Settlement Reached in Wheaton, Illinois Baseball Death Calls for New Safety Rule

Naperville, Illinois, June 13, 2013. The family of a young boy who tragically died as a result of injuries he suffered after being struck by a baseball has reached a confidential settlement with Oswego Baseball & Softball Association (“OBSA”), a PONY baseball organization. The settlement calls for the adoption of a new safety rule intended to protect young players during warm ups that are often conducted away from the field.

On April 11, 2012, Eric Lederman, age 12, suffered fatal injuries when he was struck by a baseball during a warm up off the field during an OBSA travel baseball game in Wheaton, Illinois. Eric was warming up a pitcher when a ball thrown at him struck him in the neck. Eric was not wearing a catcher’s helmet, mask, or any other protective equipment required by PONY baseball rules. Eric died from his injuries the next day.

John J. Malm & Associates was retained by Eric’s father, Brian Lederman, to represent the family in a wrongful death claim against OBSA. A settlement reached by the parties emphasizes the importance of player safety and the use of protective equipment. In the settlement, OBSA has agreed to adopt “The Eric Lederman Rule,” a new safety rule requiring that at least one coach be assigned to manage the safety of players while not on the field, to help ensure that players warming up off the field are given appropriate safety equipment, including catcher’s helmet, mask, and protective gear.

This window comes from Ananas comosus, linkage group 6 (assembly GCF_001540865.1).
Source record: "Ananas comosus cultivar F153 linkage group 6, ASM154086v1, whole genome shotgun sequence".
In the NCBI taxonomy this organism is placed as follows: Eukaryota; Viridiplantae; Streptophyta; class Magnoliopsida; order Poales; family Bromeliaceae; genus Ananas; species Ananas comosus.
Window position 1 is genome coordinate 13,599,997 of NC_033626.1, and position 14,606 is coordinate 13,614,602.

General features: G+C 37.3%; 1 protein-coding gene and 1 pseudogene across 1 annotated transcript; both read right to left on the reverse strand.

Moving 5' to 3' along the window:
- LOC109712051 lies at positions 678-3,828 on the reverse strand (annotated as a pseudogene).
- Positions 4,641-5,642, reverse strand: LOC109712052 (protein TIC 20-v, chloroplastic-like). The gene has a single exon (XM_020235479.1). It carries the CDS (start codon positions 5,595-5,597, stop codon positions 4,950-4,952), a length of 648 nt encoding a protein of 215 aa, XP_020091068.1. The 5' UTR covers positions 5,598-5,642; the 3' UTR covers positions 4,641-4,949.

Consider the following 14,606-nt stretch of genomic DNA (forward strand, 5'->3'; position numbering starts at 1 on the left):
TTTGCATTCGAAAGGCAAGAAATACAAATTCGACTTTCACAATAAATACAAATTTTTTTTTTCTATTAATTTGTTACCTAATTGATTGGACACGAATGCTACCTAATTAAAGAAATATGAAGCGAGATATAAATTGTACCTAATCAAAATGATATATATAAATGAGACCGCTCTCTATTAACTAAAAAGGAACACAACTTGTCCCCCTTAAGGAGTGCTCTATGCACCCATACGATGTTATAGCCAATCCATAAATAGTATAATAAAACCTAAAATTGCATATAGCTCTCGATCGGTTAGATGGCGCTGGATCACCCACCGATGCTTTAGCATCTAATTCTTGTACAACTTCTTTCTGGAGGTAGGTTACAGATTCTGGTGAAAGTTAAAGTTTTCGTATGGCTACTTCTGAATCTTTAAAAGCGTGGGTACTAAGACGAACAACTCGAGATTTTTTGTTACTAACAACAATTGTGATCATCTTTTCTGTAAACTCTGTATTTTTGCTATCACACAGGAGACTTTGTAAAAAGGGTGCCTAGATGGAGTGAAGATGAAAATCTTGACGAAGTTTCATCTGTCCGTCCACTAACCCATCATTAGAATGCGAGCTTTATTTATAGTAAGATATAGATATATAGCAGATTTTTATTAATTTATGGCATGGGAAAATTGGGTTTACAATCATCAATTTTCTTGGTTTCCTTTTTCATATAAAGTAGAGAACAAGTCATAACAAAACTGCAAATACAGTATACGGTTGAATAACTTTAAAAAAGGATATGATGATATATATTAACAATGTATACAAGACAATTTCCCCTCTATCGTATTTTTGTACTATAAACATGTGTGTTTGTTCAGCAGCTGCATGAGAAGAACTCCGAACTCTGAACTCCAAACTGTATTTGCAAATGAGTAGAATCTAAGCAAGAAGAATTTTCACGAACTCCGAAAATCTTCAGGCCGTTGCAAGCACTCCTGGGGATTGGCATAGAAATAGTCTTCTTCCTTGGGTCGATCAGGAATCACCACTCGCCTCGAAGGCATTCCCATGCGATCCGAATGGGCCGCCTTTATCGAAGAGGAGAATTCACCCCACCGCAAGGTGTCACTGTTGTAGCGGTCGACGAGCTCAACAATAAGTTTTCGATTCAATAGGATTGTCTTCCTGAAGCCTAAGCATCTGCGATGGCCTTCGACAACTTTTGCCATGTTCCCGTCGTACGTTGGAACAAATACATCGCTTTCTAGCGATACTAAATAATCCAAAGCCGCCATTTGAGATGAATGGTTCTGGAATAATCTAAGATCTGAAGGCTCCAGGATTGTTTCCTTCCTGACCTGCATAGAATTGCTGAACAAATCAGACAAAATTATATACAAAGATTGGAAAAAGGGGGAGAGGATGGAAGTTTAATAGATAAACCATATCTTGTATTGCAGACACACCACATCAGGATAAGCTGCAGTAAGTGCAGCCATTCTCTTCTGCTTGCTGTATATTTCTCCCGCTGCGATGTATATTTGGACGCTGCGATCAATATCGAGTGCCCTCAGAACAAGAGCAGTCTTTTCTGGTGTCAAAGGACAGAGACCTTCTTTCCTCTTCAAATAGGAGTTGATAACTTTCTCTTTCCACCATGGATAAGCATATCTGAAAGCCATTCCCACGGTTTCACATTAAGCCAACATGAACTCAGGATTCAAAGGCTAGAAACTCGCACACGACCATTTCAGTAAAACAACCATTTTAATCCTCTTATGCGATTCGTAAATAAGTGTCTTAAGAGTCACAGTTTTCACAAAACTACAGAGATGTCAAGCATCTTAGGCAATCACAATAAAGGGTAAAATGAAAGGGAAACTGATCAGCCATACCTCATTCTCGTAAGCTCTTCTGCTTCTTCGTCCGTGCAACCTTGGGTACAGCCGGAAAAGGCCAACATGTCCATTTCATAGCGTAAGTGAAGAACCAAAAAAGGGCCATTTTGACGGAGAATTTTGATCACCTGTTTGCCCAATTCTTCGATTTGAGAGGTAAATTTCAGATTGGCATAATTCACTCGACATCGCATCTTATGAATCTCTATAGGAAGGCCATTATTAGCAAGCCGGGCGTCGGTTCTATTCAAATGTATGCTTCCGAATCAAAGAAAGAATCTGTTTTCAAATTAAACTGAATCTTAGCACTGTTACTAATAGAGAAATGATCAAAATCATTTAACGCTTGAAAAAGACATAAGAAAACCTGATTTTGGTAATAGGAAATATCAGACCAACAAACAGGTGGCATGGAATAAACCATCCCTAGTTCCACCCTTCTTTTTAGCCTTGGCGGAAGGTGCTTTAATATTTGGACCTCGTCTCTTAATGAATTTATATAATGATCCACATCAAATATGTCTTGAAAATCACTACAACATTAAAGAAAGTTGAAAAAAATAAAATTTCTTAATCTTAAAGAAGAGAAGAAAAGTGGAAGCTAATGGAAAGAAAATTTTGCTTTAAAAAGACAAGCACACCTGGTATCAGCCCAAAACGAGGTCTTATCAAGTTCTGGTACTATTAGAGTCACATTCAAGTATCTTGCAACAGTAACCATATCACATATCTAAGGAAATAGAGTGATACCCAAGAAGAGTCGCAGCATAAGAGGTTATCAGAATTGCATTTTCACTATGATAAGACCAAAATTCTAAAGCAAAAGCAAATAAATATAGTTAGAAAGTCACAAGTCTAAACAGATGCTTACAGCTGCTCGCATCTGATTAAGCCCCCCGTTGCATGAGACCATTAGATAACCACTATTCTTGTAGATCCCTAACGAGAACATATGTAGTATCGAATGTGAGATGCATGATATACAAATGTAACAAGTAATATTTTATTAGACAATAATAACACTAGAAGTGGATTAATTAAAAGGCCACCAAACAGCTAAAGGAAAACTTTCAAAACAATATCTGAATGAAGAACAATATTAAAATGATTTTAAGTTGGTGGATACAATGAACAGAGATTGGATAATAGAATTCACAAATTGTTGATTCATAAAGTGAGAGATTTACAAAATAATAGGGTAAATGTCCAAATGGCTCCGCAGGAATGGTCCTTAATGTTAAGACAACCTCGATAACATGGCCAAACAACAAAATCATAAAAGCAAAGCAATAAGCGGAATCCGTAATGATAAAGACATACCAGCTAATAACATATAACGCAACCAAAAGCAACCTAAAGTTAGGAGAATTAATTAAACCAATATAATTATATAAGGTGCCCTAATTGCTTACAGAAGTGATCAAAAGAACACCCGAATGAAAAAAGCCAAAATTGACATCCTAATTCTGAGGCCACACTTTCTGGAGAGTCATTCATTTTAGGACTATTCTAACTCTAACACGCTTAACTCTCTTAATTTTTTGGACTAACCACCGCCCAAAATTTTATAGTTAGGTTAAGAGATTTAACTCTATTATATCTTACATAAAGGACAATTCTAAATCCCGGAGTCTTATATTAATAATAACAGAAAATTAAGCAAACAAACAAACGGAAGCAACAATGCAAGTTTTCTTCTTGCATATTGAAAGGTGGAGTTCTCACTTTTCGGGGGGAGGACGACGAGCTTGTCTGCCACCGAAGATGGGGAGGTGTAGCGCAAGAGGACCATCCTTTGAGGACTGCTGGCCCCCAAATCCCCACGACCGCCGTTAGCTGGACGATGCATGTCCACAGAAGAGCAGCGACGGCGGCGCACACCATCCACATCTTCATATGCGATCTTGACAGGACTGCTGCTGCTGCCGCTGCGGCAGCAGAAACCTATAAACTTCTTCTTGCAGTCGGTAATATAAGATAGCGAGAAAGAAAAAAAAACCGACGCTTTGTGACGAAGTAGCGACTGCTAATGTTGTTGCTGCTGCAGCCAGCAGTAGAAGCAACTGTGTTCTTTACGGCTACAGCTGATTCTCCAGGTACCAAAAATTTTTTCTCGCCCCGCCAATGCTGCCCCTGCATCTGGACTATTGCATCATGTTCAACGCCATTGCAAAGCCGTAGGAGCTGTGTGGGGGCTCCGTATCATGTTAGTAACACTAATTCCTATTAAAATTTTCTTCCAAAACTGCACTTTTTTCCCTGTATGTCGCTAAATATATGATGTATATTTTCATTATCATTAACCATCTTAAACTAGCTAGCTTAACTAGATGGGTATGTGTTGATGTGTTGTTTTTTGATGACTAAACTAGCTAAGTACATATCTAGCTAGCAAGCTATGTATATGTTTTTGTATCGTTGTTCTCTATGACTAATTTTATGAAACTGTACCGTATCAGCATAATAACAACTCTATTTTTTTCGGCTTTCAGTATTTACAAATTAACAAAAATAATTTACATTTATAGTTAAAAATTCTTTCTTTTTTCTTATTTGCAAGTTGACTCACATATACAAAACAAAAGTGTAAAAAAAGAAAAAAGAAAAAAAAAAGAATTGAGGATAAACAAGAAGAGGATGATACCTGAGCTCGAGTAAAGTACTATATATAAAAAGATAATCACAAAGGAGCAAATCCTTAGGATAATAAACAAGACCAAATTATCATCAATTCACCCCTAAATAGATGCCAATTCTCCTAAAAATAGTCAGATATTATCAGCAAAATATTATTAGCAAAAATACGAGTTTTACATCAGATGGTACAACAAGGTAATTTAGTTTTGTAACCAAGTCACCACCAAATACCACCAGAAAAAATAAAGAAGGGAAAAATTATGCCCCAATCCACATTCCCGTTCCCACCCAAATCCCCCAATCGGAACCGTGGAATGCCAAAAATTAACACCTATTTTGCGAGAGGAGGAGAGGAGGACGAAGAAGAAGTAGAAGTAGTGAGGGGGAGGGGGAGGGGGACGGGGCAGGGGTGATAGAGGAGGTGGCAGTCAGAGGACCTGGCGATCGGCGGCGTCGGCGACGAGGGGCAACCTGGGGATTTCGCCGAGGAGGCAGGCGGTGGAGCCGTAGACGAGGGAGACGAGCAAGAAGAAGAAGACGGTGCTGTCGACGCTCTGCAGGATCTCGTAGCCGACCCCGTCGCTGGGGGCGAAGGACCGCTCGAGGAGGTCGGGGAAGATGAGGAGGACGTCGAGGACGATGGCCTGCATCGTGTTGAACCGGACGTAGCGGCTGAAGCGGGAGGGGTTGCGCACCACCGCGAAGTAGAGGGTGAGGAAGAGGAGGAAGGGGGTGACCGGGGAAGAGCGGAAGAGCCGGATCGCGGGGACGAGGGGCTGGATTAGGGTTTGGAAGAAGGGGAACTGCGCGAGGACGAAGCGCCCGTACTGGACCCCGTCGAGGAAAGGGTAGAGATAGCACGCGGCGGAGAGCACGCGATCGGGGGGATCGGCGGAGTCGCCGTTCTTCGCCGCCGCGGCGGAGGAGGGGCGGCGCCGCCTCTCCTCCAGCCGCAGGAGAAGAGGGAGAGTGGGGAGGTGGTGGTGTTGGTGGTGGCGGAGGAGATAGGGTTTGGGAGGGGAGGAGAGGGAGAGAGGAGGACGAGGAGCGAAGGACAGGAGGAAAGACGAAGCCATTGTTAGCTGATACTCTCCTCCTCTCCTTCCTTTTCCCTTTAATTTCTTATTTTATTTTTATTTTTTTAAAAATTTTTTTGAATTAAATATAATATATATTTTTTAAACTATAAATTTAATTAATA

Each year, nearly 8.6 million players between the ages of 6 and 17 participate in the game of baseball—the second most commonly played team sport in the United States. Baseball injuries, although infrequent, are often serious and sometimes fatal. Injuries occur most often as a result of a player being struck by a ball that is thrown or pitched. According to a University of North Carolina study, over half of the 29,000 baseball injuries reported between 1987 and 1996 were due to ball-related mishaps. Thirteen of these incidents resulted in death. As many as four children die due to baseball-related injuries every year. According to the American Academy of Pediatrics, 39 deaths were reported between 1989 and 2006. Players between the ages of 9 and 12 were found to be at the highest risk for baseball injuries.

Illinois sports injury attorney John Malm wishes to remind parents that “most injuries can be reduced or prevented by using protective equipment, such as helmets, chest protectors, and masks.” Malm explains that, “despite laws in Illinois that shield or protect organizations, teams, and coaches from liability for injuries occurring on the field of play, the failure to utilize safety equipment will often result in legal liability when a tragedy occurs.”

Brian Lederman hopes that his son’s tragic death will serve as a careful reminder to parents, coaches, and baseball organizations to pay close attention to what happens on and off the baseball field and to take steps to ensure that safety rules are followed during warm ups. He hopes that other baseball organizations will adopt the Eric Lederman Rule, as OBSA has done, to help protect young players.